Asked whether training and coaching are essential in this evolution, Ashton confirms and elaborates: “we will continue to see growing demand for training and development programmes, especially from Millennials who perhaps understand – better than older generations – the need to continuously develop their skills. And as result, Learning & Development (L&D) departments have been taking significant steps to integrate L&D into their business strategy, creating a cross-business culture that focuses on continual learning”.
However, he also argues that we should keep in mind that a recurring issue is the allocation of adequate resources towards this essential component of growth and productivity. In fact, many organisations still fail to view L&D as an investment that will give them a competitive advantage over their peers. Ashton stresses that businesses need to understand that L&D programmes do not need to be expensive or time-consuming to be effective. He adds that Phoenix Leaders regularly engages with clients to create bite-sized yet impactful leadership training programmes that an employee can readily absorb in only a few sessions, built around their busy working schedules.
- The Business Environment
Taking this idea further, Ashton provided insight into what companies should have in mind when preparing their employees to navigate the business environment. “To survive in today’s volatile, uncertain, complex, and ambiguous environment, organisations should recognise that leadership development should not be restricted to the few at the top of the food chain. Training and development must focus on current as well as future management staff, providing them with the right balance of cognitive skills and soft skills. These include developing a growth mindset, building resilience at an individual, team and organisational level, fostering healthy, productive relationships and developing critical thinking and creative problem-solving capabilities”.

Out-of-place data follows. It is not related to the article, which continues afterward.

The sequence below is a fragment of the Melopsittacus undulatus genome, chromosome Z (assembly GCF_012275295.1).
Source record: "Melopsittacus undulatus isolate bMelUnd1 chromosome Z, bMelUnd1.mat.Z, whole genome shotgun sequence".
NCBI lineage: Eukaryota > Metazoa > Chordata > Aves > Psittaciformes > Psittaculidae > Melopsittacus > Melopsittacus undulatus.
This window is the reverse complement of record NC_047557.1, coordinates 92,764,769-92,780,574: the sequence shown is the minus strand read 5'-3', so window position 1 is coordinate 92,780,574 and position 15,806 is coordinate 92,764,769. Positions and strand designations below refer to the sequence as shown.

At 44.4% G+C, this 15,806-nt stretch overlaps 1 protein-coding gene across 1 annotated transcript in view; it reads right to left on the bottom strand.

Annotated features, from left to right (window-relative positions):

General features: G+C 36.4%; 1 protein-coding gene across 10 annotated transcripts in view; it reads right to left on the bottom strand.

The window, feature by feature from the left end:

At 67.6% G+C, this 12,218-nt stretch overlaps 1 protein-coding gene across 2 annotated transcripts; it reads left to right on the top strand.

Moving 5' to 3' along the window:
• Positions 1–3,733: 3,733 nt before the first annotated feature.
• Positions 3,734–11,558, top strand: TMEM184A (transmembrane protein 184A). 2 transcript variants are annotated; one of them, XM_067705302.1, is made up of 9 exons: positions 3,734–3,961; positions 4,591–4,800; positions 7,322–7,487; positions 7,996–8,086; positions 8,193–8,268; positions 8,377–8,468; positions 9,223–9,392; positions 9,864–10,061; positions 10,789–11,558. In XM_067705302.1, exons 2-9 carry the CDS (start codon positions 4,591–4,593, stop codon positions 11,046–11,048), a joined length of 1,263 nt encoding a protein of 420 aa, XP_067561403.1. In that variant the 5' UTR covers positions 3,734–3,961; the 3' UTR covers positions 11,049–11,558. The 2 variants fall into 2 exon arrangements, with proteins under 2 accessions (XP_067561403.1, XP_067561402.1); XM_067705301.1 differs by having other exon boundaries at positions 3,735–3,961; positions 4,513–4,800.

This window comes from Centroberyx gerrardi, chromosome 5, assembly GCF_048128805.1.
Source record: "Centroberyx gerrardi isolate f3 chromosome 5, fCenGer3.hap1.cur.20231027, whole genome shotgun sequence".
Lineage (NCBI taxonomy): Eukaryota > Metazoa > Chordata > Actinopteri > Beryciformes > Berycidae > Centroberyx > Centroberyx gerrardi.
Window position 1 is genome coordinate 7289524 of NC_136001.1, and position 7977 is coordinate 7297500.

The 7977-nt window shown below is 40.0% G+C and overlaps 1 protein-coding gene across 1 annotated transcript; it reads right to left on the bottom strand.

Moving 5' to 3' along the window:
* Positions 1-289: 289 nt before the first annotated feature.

- Trends in Cyprus
So what shall we expect to see in Cyprus in the next 2-3 years, in terms of trends in coaching and HR? Ashton notes that next year the generation known as Millennials will comprise half of the workforce, with this percentage rising to three quarters by 2025. Naturally, companies should focus on understanding the expectations of the employees of this new generation. They should focus on recognising and understanding the different work-life balance expectations of Millennials as well as their different understanding of a career path and career progression compared to previous generations. It’s important for businesses to understand these differences and to be open to different ways of thinking across generations.“For me however, wellness and wellbeing will be a key area that will receive greater attention from businesses here in Cyprus. Cyprus has admittedly been slower to acknowledge this area of HR compared to other European countries – especially Nordic countries. However, there has already been some progress and I strongly believe that over the next few years we will see more companies realising the benefits of tackling the stigma of stress and mental health in the workplace. Consequently, companies will start implementing a more comprehensive approach to employee development,” Ashton concludes.